Cao Shuyang (M10) teamed up with Yin Huixin, Wang Yuexiang and Dr. Liu Zhe to launch Malu Innovation, a leading company in warehousing robotics in China. He tells us more about his success story.
ESSEC Alumni: How did you meet with your business partners?
Cao Shuyang: The four of us got back together in Shenzhen after a long separation since high school: Zhe just came back from France with a PhD degree of Ponts et Chaussées and was working as an algorithm engineer in DJI, the world’s biggest drone company; Shuyang was a seasoned investor at Cathay Capital, a private equity firm focusing on supply chain related opportunities; Yuexiang was working for Vinci Group; while Huixin was helping manage her family business spread in various industries including retail and manufacturing.
EA: How did you come up with the idea of Malu Innovation?
C. Shuyang: In 2015, China was witnessing the booming of e-commerce led by Alibaba and JD while 99% of the warehouses were purely human operated. A big gap was emerging between the demand and the need: we saw a very good opportunity for creating a new business in warehousing robotics, with world-class, edge-cutting algorithm and robot technologies. And the four of us had the perfect mix of industry knowledge and network for such a venture, thanks to our respective background and expertise.
EA: What technology did you develop at Malu Innovation?
C. Shuyang: We created both a complete scheduling algorithm and AGVs (Automated Guided Vehicle) in order to build up a software/hardware integrated goods-to-men AGV system that can reduce human labor by 70% to 80% and increase surface utilization rates by 25% to 30% in e-commerce warehouses.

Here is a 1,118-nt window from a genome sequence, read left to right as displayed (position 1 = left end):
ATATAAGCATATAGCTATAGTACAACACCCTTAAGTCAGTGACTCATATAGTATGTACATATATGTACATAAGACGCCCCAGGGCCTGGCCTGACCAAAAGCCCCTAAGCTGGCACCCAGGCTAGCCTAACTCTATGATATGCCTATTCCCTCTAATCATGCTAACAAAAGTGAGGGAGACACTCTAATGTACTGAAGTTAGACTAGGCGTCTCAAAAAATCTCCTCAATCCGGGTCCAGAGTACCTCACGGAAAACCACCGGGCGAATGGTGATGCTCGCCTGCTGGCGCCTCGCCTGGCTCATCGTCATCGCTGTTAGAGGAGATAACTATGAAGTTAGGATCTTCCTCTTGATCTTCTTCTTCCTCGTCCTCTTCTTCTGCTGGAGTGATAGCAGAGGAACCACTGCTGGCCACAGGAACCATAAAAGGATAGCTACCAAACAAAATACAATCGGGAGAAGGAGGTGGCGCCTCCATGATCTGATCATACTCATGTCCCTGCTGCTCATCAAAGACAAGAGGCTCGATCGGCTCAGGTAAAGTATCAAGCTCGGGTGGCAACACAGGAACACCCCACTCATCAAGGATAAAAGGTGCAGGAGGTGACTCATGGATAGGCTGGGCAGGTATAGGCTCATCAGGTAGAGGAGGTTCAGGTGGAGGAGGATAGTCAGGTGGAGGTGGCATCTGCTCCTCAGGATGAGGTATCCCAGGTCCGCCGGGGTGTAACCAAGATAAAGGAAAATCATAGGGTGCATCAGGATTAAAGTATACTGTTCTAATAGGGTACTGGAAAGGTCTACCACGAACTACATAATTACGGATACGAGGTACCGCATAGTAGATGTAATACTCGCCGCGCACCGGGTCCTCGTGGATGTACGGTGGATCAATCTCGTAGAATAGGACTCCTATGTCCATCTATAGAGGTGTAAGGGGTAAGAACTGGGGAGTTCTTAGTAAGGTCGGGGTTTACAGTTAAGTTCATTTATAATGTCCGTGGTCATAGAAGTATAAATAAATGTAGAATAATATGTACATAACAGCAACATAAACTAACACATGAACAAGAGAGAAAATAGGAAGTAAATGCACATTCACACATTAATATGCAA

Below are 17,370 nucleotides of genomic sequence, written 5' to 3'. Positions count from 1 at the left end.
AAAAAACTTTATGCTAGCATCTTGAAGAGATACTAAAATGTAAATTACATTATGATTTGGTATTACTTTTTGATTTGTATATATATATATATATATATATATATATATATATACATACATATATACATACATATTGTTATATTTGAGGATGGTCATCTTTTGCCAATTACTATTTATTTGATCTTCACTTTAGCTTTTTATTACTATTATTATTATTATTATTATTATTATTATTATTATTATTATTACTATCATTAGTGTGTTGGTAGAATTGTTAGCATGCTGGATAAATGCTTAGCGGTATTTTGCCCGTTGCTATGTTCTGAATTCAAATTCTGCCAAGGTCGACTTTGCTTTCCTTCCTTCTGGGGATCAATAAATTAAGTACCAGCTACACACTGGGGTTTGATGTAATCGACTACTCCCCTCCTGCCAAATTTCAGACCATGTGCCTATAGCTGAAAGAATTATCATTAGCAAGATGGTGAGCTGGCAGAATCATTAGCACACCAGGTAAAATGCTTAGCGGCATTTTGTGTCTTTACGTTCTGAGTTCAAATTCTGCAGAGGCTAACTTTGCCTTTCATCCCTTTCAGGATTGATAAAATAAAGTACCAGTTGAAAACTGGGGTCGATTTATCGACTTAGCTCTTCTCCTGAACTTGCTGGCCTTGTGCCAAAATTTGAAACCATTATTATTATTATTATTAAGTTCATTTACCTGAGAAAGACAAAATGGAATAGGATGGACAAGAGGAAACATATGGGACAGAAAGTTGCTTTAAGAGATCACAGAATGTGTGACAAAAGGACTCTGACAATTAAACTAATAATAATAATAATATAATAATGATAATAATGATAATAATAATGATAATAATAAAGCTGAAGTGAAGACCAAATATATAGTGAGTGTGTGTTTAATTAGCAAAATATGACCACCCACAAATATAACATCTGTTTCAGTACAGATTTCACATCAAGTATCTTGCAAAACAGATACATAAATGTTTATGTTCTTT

EA: How did you get to such results?
C. Shuyang: We registered our company in 2015 in Shenzhen, which is the “Capital of Electronics” with a lot of small suppliers who provide very high performance/price ratio products with relevant services. We started from a 2-bedroom flat in the suburb to build our first AGV prototype and write the AGV scheduling algorithm as well as AGV management system and WMS (Warehouse Management System). Then, in the summer of 2016, after we successfully built 5 prototypes and a first small demo warehouse, we moved our company back to Shanghai.
EA: Why did you move from Shenzhen to Shanghai?
C. Shuyang: It was time for us to find our first clients: the pure R&D phase was about to end. We also needed to raise investments to support further development. Shanghai is the headquarters for many logistic companies, e-commerce companies and FMCG brands, which are our potential customers. And Shanghai is also home for many well-known venture capitals…
EA: What was your first breakthrough?
C. Shuyang: We were lucky enough to find our first “seed customer” quite quickly: a big e-shop owner who had a large-scale, self-owned warehouse. He was willing to open a new warehouse in Canton but wanted it to be highly automated. We implemented a small warehouse of 1000 sq. m. within 1 month (for free…) so as to demonstrate that our AGV system could really solve his problems. We used 8 AGV and improved the order treatment efficiency by 5 times… Our prospect was so impressed that he decided to invest 6mn RMB as angel investor and ordered a 100 AGVs system!